E-waste disposal options for business

Submitted by: Amanda Botes, Tuesday, February 21, 2012

Recycling initiatives in offices around South Africa have gained momentum as companies have started to become more aware of their impact on the environment. Whilst most organisations know how to recycle paper, glass and plastic, correctly disposing of electronic waste (e-waste) is often not featured in company waste management plans.

E-waste, also known as waste electrical and electronic equipment (WEEE) is classified as any unwanted electrical equipment and includes white goods, such as microwaves, fridges and washing machines; consumer electronics such as televisions; and IT products, which includes computers, cellphones and printers.

In the last decade South Africa has seen growth in the Information and Communications Technology (ICT) area. More South African citizens have personal computers and cellphones than ever before due to rapid technology change, low initial costs and decreased lifespan of electronic products. The result of this is that the turnover time of electronic equipment has increased dramatically and electronic equipment is replaced within a short period of time. In office environments computers, fax machines and printers often have very short lifespans. It is estimated that several thousand tonnes of e-waste is generated yearly by the corporate world in South Africa.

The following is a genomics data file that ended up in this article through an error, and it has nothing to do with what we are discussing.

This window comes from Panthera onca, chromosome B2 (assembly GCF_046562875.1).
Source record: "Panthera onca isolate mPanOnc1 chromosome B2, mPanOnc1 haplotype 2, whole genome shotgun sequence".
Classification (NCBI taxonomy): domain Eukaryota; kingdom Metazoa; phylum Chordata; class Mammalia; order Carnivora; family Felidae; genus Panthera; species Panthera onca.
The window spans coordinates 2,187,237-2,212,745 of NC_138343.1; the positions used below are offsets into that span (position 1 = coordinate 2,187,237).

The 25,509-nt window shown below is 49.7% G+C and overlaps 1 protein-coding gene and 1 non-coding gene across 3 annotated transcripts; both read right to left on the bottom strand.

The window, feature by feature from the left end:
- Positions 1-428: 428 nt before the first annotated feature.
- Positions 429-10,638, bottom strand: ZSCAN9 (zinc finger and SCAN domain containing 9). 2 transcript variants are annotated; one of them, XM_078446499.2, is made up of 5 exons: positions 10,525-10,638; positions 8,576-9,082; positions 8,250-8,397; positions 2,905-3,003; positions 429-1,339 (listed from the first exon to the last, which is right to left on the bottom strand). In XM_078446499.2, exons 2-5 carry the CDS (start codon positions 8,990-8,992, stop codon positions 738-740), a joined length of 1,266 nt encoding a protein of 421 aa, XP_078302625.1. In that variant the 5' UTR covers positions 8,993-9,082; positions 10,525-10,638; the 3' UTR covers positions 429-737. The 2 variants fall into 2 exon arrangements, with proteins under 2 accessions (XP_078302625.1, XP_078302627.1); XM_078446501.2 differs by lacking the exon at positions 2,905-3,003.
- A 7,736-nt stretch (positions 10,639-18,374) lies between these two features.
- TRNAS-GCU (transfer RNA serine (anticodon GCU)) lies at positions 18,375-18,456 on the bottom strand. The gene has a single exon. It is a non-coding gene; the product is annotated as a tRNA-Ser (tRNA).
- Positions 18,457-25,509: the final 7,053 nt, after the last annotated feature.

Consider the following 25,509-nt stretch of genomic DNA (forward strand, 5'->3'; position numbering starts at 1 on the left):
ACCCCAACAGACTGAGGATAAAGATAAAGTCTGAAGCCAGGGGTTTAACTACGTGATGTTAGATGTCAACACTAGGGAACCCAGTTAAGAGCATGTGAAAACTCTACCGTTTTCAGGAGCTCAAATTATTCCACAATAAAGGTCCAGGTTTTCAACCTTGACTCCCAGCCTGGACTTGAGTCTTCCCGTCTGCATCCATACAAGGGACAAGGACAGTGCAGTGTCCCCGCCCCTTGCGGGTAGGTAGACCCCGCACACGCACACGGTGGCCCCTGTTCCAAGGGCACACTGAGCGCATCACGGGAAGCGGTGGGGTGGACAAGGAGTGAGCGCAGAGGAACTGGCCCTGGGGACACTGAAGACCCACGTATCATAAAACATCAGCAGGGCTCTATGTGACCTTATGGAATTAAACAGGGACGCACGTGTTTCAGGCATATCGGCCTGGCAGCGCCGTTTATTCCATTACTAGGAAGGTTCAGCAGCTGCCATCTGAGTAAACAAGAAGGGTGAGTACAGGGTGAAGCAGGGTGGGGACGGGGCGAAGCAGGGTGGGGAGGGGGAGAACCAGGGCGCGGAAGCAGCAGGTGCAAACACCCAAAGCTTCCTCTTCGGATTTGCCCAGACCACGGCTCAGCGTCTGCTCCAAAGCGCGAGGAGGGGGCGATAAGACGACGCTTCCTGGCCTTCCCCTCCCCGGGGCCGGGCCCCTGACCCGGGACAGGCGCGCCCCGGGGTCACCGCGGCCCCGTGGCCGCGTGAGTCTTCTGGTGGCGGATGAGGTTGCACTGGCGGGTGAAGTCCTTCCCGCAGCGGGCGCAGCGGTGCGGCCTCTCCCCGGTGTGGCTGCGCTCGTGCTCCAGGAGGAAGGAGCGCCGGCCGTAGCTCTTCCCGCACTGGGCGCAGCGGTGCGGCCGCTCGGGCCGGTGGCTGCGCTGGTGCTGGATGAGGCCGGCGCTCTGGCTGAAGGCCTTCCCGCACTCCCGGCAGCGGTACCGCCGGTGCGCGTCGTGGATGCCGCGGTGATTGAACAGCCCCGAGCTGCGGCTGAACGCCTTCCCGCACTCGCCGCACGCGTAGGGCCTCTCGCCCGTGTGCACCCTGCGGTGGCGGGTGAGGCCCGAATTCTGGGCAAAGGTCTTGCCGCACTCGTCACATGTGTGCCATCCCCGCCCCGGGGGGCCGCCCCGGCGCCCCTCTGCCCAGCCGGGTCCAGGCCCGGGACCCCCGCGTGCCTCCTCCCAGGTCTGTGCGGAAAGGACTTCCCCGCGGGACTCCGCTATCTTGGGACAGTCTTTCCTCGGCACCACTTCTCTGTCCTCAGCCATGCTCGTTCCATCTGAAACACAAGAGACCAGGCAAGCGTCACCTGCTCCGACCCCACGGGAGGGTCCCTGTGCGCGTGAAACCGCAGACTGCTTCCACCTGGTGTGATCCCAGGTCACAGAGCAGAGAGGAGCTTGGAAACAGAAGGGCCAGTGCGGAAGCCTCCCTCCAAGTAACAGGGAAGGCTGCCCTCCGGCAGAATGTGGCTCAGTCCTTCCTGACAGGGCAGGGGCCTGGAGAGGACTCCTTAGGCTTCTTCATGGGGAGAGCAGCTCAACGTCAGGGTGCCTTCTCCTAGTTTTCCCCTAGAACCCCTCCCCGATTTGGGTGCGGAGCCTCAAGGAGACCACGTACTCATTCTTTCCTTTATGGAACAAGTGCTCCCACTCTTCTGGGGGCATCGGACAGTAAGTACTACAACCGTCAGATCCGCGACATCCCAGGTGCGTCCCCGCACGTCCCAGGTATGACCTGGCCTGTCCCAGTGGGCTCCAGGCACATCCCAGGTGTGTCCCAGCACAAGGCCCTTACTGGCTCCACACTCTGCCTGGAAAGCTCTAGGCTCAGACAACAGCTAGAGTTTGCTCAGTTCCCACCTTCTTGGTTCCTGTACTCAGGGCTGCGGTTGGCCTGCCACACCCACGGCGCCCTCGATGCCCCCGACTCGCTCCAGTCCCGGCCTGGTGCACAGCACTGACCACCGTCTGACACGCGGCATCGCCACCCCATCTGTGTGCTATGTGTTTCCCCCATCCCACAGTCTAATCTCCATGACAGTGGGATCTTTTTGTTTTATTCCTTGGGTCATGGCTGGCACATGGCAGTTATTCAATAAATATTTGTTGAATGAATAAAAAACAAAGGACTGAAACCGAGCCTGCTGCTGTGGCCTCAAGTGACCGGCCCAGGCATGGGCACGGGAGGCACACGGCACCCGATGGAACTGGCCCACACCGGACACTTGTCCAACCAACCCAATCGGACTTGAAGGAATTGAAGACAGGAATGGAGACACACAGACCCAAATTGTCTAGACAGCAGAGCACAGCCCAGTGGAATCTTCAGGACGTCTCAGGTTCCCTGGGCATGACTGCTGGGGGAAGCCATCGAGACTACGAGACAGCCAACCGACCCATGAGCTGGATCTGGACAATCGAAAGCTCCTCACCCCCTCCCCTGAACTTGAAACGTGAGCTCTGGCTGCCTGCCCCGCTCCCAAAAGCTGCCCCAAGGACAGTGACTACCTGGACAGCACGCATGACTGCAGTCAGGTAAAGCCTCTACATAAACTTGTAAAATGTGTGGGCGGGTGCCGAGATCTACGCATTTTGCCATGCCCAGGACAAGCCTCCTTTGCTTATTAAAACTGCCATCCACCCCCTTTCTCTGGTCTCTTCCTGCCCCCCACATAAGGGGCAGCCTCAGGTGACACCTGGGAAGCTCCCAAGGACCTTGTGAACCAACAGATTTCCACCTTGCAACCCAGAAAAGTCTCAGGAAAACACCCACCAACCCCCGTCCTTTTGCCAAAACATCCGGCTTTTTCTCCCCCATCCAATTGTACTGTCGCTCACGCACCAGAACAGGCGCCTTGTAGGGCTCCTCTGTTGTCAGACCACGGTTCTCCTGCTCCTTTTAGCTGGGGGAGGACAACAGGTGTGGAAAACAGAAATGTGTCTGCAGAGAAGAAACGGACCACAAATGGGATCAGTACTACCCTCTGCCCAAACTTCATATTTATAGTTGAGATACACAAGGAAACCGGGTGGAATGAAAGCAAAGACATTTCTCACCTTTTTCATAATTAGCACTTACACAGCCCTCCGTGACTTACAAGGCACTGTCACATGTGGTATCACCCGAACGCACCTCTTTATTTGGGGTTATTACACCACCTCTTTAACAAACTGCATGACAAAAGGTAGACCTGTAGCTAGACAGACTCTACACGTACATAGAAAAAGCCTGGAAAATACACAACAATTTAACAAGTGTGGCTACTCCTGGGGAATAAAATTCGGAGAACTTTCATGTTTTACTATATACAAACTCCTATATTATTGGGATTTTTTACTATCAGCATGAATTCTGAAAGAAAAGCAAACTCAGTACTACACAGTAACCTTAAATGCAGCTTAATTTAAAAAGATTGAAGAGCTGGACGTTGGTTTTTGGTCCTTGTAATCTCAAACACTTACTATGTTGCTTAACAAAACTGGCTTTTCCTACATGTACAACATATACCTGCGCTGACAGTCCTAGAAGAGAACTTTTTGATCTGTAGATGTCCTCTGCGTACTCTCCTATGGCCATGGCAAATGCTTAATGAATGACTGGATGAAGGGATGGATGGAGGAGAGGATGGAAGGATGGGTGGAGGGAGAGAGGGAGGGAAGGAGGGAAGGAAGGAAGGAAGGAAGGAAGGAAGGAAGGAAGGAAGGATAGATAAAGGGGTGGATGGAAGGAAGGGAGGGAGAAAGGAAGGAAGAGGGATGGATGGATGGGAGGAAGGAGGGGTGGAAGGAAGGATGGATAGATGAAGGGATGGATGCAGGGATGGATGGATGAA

Large amounts of e-waste are either stored away or are dumped on our landfills. Not only is the space that they take up a problem, but electronic goods often contain hazardous substances such as lead, mercury and cadmium and if these chemicals enter the water table can be ingested. These substances must be disposed responsibly. E-waste also contains valuable materials such as copper and nickel which can be reclaimed.

Disposing of electronic waste (e-waste) can be done responsibly. Key steps for organisations in South Africa to consider are:

  1. Purchasing electronic items with a longer lifespan so that the turnover of electronic products is decreased.
  2. Donating old equipment to a local school or charity in need. Having the equipment refurbished before donating will make it more likely that the equipment will be used for an extended period of time.
  3. Recycling items that cannot be reused or donated to a school or charity. The e-Waste Association of South Africa (eWASA) has a list of drop off points around the country where e-waste can be dropped off and is then recycled. These companies disassemble the items and recycle the plastic and metals. However, recycling should be the last resort and reusing equipment is far kinder to the environment.

eWASA is a non-profit organisation that was established in 2008 to develop an e-waste management system for South Africa.  eWASA works with manufacturers, vendors, distributors and refurbishers and recyclers so that e-waste can be managed effectively. They can be contacted directly for information on where to refurbish electronic items and where to dispose of e-waste.

Amanda Botes